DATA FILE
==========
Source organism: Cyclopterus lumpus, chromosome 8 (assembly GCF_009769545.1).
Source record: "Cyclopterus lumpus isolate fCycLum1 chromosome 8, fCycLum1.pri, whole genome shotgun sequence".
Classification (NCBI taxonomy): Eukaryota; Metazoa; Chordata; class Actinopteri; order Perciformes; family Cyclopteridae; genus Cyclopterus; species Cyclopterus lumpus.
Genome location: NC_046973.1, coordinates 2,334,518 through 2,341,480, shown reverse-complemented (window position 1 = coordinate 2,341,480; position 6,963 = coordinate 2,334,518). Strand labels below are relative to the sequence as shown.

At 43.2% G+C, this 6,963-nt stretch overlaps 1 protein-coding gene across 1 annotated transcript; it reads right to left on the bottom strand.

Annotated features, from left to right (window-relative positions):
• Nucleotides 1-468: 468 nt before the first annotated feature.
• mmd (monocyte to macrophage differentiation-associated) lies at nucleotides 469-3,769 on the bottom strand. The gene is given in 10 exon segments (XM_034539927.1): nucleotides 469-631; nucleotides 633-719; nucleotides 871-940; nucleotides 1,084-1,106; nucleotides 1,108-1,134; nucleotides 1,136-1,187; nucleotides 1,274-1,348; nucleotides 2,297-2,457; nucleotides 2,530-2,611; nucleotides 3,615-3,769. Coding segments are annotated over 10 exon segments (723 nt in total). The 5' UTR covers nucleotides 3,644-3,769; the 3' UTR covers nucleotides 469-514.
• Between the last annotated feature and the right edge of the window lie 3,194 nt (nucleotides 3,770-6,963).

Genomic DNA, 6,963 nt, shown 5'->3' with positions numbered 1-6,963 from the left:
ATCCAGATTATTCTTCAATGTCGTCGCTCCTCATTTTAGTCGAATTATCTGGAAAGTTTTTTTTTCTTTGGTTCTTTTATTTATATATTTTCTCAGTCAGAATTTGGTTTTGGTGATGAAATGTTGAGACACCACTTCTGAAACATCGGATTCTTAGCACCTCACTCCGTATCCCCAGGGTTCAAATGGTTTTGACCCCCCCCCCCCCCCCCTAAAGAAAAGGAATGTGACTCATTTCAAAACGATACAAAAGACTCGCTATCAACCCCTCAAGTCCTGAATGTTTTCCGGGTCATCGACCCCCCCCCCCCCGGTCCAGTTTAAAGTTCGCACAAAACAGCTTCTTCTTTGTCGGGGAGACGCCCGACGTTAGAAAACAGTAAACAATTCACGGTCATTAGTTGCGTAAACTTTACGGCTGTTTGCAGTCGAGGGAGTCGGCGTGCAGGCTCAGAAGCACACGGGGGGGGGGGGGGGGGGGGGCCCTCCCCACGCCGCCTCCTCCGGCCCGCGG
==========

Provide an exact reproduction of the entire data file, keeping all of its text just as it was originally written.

Source organism: Cyclopterus lumpus, chromosome 8 (assembly GCF_009769545.1).
Source record: "Cyclopterus lumpus isolate fCycLum1 chromosome 8, fCycLum1.pri, whole genome shotgun sequence".
Classification (NCBI taxonomy): Eukaryota; Metazoa; Chordata; class Actinopteri; order Perciformes; family Cyclopteridae; genus Cyclopterus; species Cyclopterus lumpus.
Genome location: NC_046973.1, coordinates 2,334,518 through 2,341,480, shown reverse-complemented (window position 1 = coordinate 2,341,480; position 6,963 = coordinate 2,334,518). Strand labels below are relative to the sequence as shown.

At 43.2% G+C, this 6,963-nt stretch overlaps 1 protein-coding gene across 1 annotated transcript; it reads right to left on the bottom strand.

Annotated features, from left to right (window-relative positions):
• Nucleotides 1-468: 468 nt before the first annotated feature.
• mmd (monocyte to macrophage differentiation-associated) lies at nucleotides 469-3,769 on the bottom strand. The gene is given in 10 exon segments (XM_034539927.1): nucleotides 469-631; nucleotides 633-719; nucleotides 871-940; nucleotides 1,084-1,106; nucleotides 1,108-1,134; nucleotides 1,136-1,187; nucleotides 1,274-1,348; nucleotides 2,297-2,457; nucleotides 2,530-2,611; nucleotides 3,615-3,769. Coding segments are annotated over 10 exon segments (723 nt in total). The 5' UTR covers nucleotides 3,644-3,769; the 3' UTR covers nucleotides 469-514.
• Between the last annotated feature and the right edge of the window lie 3,194 nt (nucleotides 3,770-6,963).

Genomic DNA, 6,963 nt, shown 5'->3' with positions numbered 1-6,963 from the left:
ATCCAGATTATTCTTCAATGTCGTCGCTCCTCATTTTAGTCGAATTATCTGGAAAGTTTTTTTTTCTTTGGTTCTTTTATTTATATATTTTCTCAGTCAGAATTTGGTTTTGGTGATGAAATGTTGAGACACCACTTCTGAAACATCGGATTCTTAGCACCTCACTCCGTATCCCCAGGGTTCAAATGGTTTTGACCCCCCCCCCCCCCCCCTAAAGAAAAGGAATGTGACTCATTTCAAAACGATACAAAAGACTCGCTATCAACCCCTCAAGTCCTGAATGTTTTCCGGGTCATCGACCCCCCCCCCCCCGGTCCAGTTTAAAGTTCGCACAAAACAGCTTCTTCTTTGTCGGGGAGACGCCCGACGTTAGAAAACAGTAAACAATTCACGGTCATTAGTTGCGTAAACTTTACGGCTGTTTGCAGTCGAGGGAGTCGGCGTGCAGGCTCAGAAGCACACGGGGGGGGGGGGGGGGGGGGGCCCTCCCCACGCCGCCTCCTCCGGCCCGCGG